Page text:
October 25, 2013 report
Controlling the birth of neurons through the critical mTOR pathway
(Medical Xpress)—The native peoples of Easter Island are known locally as the Rapa Nui. In the 1970s, a potent antifungal was discovered in a bacterium that lives in the soil there. Researchers named the molecule, rapamycin, after the island and its people. Since that time, rapamycin has gone on to have an illustrious career, proving itself as a potent immunosuppressant in organ transplantation, in cardiology, and in the treatment of several kinds of cancer. An important target molecule regulated by rapamycin was later discovered in yeast, and was descriptively named TOR, for "target of rapamycin." The mammalian version of TOR, mTOR, has emerged as a central regulator of the state of cell, and gates the levels of many proteins through its actions at the level of their translation.
A group of researchers from the Yale School of Medicine has recently uncovered a critical function for a larger complex of proteins, known collectively as mTORC, in the role of neural stem cell differentiation. In their paper, just published in Cell Reports, they propose a new pathway for mTORC1 action that would be both an ideal target for preventing or rescuing many kinds of abnormal brain development in newborns, and for controlling the life cycle of tumors.
In a nutshell, the researchers found that mTORC, which acts as a phosphatidylinositol 3-kinase-related-kinase, represses the activity of a key repressor of translation, known as 4EBP. Basically what this means, is that mTORC action leads to the specific translation of proteins which drive neural stem cells to become neurons. The identification of 4EBP as the intermediary in this pathway could be therapeutically important. It provides another potential target for drugs to act with greater specificity than say, straight rapamycin. While we are not trying to act as both internal medicine doctor and pharmaceutical drug discoverer here, we should note the action of rapamycin is known to have different effects on different parts of the mTORC complex itself. In addition to rapamycin, a host of other drugs have been shown to act as mTOR inhibitors—and at least in culture, a few of them are as familiar as caffeine.
Those of us who do not make a living by directly studying this pathway might have one small criticism reading this interesting paper. As we just mentioned, many of these protein complexes have different components with different names. Just as mTORC is actually split into two units, with the names mTORC1 and 2, likewise 4E-BP is associated by the authors in various places to contain both 4E-BP1 and 2. The problem is when they describe complex experimental manipulations, and the result of those manipulations, some of them pertain just to 4EB-P1, and others just to 4EB-P2. That makes it difficult to determine, at least here on the outside, what exactly is the function of the manipulation when it is called out as just plain old 4E-BP.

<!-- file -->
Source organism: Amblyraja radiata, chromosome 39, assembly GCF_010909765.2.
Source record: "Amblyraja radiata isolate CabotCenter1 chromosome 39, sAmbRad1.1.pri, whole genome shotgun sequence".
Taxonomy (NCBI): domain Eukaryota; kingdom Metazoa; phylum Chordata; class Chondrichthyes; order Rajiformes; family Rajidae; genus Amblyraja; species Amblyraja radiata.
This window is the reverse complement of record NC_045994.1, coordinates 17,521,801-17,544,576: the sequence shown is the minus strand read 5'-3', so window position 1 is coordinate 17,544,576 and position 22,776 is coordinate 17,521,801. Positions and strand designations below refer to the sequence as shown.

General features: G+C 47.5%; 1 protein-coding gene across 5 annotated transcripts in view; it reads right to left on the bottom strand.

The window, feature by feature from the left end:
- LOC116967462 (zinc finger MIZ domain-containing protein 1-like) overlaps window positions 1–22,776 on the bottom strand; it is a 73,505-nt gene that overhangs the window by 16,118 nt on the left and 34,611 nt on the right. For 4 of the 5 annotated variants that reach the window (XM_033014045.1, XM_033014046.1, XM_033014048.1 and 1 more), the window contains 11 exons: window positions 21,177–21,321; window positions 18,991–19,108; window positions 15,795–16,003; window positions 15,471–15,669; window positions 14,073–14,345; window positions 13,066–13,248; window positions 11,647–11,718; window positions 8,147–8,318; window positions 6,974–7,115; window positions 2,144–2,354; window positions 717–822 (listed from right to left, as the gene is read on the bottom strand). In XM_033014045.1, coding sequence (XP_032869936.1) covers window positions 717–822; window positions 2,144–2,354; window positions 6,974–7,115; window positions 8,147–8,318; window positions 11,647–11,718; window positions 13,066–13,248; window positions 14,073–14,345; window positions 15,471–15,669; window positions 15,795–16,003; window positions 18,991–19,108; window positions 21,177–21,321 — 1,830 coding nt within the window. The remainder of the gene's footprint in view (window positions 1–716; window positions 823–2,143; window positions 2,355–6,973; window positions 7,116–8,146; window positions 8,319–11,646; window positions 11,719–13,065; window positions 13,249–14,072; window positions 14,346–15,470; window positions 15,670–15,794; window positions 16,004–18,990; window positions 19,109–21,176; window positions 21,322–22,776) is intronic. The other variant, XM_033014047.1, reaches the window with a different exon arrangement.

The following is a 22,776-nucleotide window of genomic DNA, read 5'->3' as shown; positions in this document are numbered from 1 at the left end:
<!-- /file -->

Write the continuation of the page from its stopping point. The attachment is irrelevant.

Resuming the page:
We understand that much of the cell interior, and the protein associations taking place there, are in a constant state of flux. That makes it difficult to step right away to assigning a pathway to a therapeutic success, and vice-versa. In looking at the vast literature on mTOR, it is hard to say what functions the pathway is not involved in. One explanation for the magnitude and diversity of mTOR effects, is that it appears that it is necessary for one of the most basic needs of the cell—the maintenance of mitochondrial oxidation. In skeletal muscle for example, rapamycin reduces expression of mitochondrial transcriptional regulators like PGC-1alpha and Estrogen-related receptor alpha. Inhibitors of mTOR have also seen extensive action in trials for the treatment of breast cancer.
A broader theme on that last point, is that drugs in breast cancer treatment, like for example tamoxifen, have been show to operate mitochondrial estrogen receptor-beta. In a recent post about dendritic spines and memory, a commenter pointed to the essential role of estrogen in authorizing changes in the brain, presumably structural, that are critical not just for memory but also processing and perception. One the other hand, if this action is not structural, and can erase or restore these powers like a selective anesthetic, than how else might they operate except by defunding neurons of something very dear, like energy?
At the risk of getting too far afield from mTOR, we want to conclude be saying that in assigning detailed molecular action to a drug or other molecular agent in a cell, we may just be capturing the middle ground. There may also be descriptive power in appeal to particular features of just the molecule itself, like for example, how it moves in a membrane. At the other end of the spectrum, the action of the drug could be described at the level of behavior of cell organelle; how it moves, increases or replicates. As researchers are increasingly able to just sit back and watch cells under the action of a drug, the focus on the molecular path and partner may start to take backseat to tale of richer effects.
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